Femoroacetabular Impingement: Morphology Does Not Equal Pathology

Femoroacetabular Impingement Syndrome (FAIS) was described as early as 19361 and has been drastically increasing in popularity over the past two decades2. As this condition has become more respected amongst the medical community, the number of patients identified with FAIS was significantly increased3. With this increased recognition, there has also been a markedly rising number of hip arthroscopy surgeries being performed. Literature has demonstrated an 18-fold increase from 1999 to 20094 and a 25-fold increase between 2006 and 20135. With regards to indication for surgery, Peters and colleagues performed a scoping review to identify what factors surgeons use to make this decision6. This study found the below criteria used by surgeons for surgical intervention in the literature…

Criteria Studies reporting criteria
Alpha angle > 60°, CE angle > 40°, or presence of acetabular retroversion 72 (67%)
No clinical evidence of inflammatory arthritis changes 69 (64%)
Diagnostric injection or MRI indicating presence of intra-articular pathology or labral damage 66 (61%)
Acetabular retroversion (Crossover sign) 62 (57%)
Failed non-surgical treatment 47 (44%)
Anterior Impingement Test 39 (36%)
Positive FADDIR or Anterior Impingement Test 38 (35%)
Hip pain > 3 months 26 (24%)
Failed formal Physical Therapy-led program 19 (18%)
Lateral centre edge angle > 20° 18 (17%)
Flexion and IR decreased 12 (11%)
CE angle > 40° 8 (7%)
IR decreased 7 (6%)
Hip IR < 20° in 90° hip flexion 6 (6%)
Alpha angle > 60° 2 (2%)

As you can see from the data obtained from their study, the vast majority of the information used to determine surgery in this patient population is related to radiological findings and extent of morphological changes. Most surprisingly, failure of conservative management and especially failure of formal physical therapy was not included in the vast majority of published studies.

With this information, it appears we may be getting ahead of ourselves…

What is FAIS?

The femoroacetabular joint refers to the articulation between the proximal femur and the acetabulum of the pelvis. In FAIS, altered boney morphology of the femoral neck (Cam Morphology) or of the Acetabular rim (Pincer Morphology) leads to premature contact of the two osseous structures. Based on the orientation of the joint, this premature contact typically occurs during hip flexion and/or internal rotation7,8. This abnormal contact has also been blamed for additional pathological conditions such as acetabular labral tears, chondral lesions, and osteoarthritis.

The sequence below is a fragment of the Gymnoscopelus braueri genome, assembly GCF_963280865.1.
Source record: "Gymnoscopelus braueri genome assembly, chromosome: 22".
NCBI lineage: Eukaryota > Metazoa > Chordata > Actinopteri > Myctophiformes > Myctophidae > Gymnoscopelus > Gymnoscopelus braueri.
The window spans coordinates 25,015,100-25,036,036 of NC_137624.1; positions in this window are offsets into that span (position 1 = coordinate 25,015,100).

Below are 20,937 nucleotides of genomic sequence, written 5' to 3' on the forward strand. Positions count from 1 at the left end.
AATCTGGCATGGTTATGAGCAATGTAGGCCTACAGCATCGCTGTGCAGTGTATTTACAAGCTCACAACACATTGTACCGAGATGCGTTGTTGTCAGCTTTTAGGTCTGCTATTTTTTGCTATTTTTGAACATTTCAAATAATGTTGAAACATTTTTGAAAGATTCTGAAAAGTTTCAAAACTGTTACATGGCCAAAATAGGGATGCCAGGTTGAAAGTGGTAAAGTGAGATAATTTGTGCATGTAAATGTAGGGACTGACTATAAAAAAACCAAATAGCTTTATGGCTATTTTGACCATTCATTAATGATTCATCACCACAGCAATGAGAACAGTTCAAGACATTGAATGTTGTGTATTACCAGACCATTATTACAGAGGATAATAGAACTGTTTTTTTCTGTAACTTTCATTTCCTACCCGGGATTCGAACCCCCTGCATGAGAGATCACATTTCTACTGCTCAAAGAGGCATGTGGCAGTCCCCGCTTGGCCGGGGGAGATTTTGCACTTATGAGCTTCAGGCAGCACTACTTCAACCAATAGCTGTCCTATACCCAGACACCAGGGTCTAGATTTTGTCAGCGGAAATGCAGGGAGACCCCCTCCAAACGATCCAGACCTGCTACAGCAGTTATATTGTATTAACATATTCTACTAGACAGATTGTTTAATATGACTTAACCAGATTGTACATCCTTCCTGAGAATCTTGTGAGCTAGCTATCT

Altered Morphology Does Not ALWAYS Matter

As with most morphological abnormalities, these factors do not always lead to pain and are fairly common in the general and athletic populations. A systematic review conducted by Frank and colleagues9 of 2,114 asymptomatic hips found a very high prevalence of altered morphology. They found that 67% of subjects had radiologically confirmed pincer morphology, whereas 37-55% of athletes and 23% of the general population demonstrated cam morphology. To further evaluate the association of morphology in symptomatic patients, athletes, and asymptomatic individuals, Mascarenhas and colleagues performed a systematic review of 60 studies10. This study found that cam morphology was significantly more common in athletes versus asymptomatic subjects but not compared to symptomatic patients, significantly more common in symptomatic versus asymptomatic cases. Whereas, no significant differences were found between pincer morphology prevalence when comparing athletes to symptomatic patients. However, mixed-type FAI was significantly more common in athletes versus asymptomatic subjects and in asymptomatic versus symptomatic subjects.

Additionally, when looking at those pathologies that are said to be caused by altered morphology, the prevalence is also very high among asymptomatic individuals. The presence of acetabular labral tears and chondral lesions were found in asymptomatic individuals with a prevalence of 44-69% and 20-24%, respectively11,12.